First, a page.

She never would have called herself a pioneer, but Martha Schuchart Sachs found a life of liberated adventure through perseverance and the sheer force of her will. As an Army intelligence officer from the 1940s through the 1960s, she was often the only female officer on the bases where she served, but she didn't seem to mind.
She was entrusted with some of the nation's most sensitive secrets and was in charge of hiring for the Army Security Agency. She raced cars, climbed mountains and made hundreds of friends, whose letters are still arriving at her house in Arlington. By the time she died of kidney failure July 31 at age 90, she had been to every continent except Antarctica.
In some ways, her long, remarkable life encapsulates the nation's own restless trek through the past century, as it grew from a rural and isolated land to a cosmopolitan society crowded with many voices and cultures.
But to see her portrait at full length, to understand where this classic American journey began, you have to go back to Missouri, where Martha Schuchart (pronounced shoe-hart) was born. By the time she first came to Washington in 1944, she had a lifetime of experience.
The eldest of four girls in a family of nine children from the "bootheel" of southeastern Missouri, she was born in a log cabin. She walked to a one-room schoolhouse as a girl, worked the fields behind a team of horses and, from 10, sewed clothes for her family. After surviving a bout of typhoid fever, which kept her in bed for three months, she grew to be a slender, ramrod-straight 5-foot-8.
After graduating first in her high school class in 1932, she taught in rural schools for 11 years, riding a horse in all kinds of weather. She had plenty of male admirers, but at that stage of her life she never came close to marrying.
"She was too ambitious," said her sister, Stella Schuchart Foster of Arlington. "She wanted to see the world."
For 10 straight summers, Sachs studied at what is now Southeast Missouri State University in Cape Girardeau before receiving her degree. During her only two free weeks of the year, she joined other teachers on jaunts to Miami, San Francisco, Cuba and Canada. In 1939, she and her sister Alice went to the New York World's Fair.
After the Japanese attack on Pearl Harbor on Dec. 7, 1941, Sachs completed her school year, then enlisted in the Women's Army Auxiliary Corps (later the Women's Army Corps). She was commissioned an officer in 1943, and the next year was assigned to Arlington Hall in Virginia, the home base of the Army Security Agency, now the Army Intelligence and Security Command.
She trained thousands of female recruits before the Army sent her to Asia in 1946. "I was the only WAC in the Philippines at the time," she noted last year in a Women's Army Corps newsletter. She later worked in Army security in Japan, volunteered in orphanages and taught English to Japanese children, forging lifelong friendships with her students. While there, she climbed Mount Fuji by herself, spending a night at the summit.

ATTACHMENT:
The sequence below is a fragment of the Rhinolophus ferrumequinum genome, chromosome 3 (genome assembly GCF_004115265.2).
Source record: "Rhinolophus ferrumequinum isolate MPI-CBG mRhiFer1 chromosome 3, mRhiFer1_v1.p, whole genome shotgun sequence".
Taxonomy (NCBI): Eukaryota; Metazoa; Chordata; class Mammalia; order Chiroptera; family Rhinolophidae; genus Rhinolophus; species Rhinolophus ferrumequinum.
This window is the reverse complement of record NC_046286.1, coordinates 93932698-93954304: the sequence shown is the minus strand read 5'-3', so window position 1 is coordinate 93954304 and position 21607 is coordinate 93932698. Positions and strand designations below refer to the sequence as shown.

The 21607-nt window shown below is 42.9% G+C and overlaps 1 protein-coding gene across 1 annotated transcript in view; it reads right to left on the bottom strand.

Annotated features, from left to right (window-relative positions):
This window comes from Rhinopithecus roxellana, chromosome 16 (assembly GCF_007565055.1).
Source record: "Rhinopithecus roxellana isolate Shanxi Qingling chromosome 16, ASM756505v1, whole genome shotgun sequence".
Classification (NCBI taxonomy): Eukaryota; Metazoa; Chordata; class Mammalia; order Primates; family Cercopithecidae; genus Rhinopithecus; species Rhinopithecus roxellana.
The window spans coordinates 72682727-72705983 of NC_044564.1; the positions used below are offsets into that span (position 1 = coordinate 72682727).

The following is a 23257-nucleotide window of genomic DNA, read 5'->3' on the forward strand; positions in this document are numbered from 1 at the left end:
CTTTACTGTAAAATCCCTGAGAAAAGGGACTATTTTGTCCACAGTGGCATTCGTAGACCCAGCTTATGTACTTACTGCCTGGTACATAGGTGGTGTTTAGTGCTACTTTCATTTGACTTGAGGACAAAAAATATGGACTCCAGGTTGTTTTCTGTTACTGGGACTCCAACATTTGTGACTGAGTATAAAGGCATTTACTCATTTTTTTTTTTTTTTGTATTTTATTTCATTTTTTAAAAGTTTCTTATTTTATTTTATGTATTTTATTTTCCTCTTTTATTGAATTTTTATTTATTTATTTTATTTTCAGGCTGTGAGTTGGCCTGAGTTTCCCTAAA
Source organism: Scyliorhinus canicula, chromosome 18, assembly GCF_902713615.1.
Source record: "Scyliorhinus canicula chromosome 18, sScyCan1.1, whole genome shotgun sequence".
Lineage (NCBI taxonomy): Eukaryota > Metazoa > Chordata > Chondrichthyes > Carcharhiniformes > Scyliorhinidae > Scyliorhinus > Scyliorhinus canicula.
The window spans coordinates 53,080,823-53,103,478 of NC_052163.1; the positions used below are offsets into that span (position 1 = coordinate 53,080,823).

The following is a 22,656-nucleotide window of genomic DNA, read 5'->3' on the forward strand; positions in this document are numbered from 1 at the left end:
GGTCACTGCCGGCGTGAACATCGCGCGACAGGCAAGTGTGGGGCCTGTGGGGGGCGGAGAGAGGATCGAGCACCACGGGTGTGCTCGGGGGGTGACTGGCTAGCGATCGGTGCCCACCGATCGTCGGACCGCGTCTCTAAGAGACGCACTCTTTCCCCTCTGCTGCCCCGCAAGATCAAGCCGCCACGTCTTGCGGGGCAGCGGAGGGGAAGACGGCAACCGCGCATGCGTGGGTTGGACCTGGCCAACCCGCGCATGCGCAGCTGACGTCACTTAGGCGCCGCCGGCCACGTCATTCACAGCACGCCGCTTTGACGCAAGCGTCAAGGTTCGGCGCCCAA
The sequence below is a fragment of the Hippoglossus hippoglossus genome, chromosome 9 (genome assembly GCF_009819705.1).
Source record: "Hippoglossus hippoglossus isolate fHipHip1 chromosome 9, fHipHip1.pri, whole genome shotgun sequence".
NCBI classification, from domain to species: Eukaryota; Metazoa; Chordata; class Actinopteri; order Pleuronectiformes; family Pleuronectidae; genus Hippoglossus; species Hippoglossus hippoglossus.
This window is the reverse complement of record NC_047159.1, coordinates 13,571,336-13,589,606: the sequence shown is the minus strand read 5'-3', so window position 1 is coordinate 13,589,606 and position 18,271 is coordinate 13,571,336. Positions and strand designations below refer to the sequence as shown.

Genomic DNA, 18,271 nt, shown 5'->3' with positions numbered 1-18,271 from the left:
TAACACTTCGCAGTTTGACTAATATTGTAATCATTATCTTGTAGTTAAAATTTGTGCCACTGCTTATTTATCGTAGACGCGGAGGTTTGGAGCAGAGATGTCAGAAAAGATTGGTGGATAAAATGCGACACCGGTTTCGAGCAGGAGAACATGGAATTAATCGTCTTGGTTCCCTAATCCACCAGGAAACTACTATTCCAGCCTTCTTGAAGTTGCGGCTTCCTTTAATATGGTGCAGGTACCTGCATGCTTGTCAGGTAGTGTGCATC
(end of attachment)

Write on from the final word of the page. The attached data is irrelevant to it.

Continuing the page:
"I've done that every place I have been," she said in a tape-recorded family reminiscence. "Instead of staying in my little cubbyhole, I went out to find, to see and learn everything I could."
In the 1950s, she returned to Arlington Hall as the Army Security Agency's personnel chief, making "all the enlisted and officer assignments for ASA all over the world," she wrote last year. She was awarded the Legion of Merit and the Army Commendation Medal, among other decorations.
Posted to Eritrea, then part of Ethiopia, in 1962, she met Emperor Haile Selassie, was commissioned a lieutenant colonel and won several dirt-track car races across East Africa. Once, while competing in a demolition derby, her shoulder was severely dislocated when her car flipped on its roof.
Back in Arlington in late 1963, she became reacquainted with Abner Sachs, a widowed officer who had been her chemical warfare instructor 20 years earlier.
Before they were married in 1965, her German Catholic father took his first airplane flight to see whether the Jewish, New York-born Sachs, a Commerce Department economist, was a suitable husband for his 51-year-old daughter.
After Martha Sachs retired from the Army in 1967, she and her husband lived in Arlington, within a block of two of her sisters, Ada Johnson and Stella Foster. Until Johnson's death last year, the three sisters would meet every day at 3, splitting one can of beer among them and recalling the long journeys their lives had taken from Missouri.
Sachs and her husband traveled from Australia and South America to the North Pole, filling their house with dolls and clocks from around the world. They collected books, coins and stamps, attended concerts and plays and volunteered for many civic activities.
After her husband died in 2000, Sachs continued to travel on her own. Last year, she returned to Japan for a reunion with the children she had tutored nearly 60 years before.
She had one more trip planned for this fall. She wanted to revisit Ethiopia, where she had raced cars and met an emperor 40 years before, a place she considered the most magical of all she had ever seen.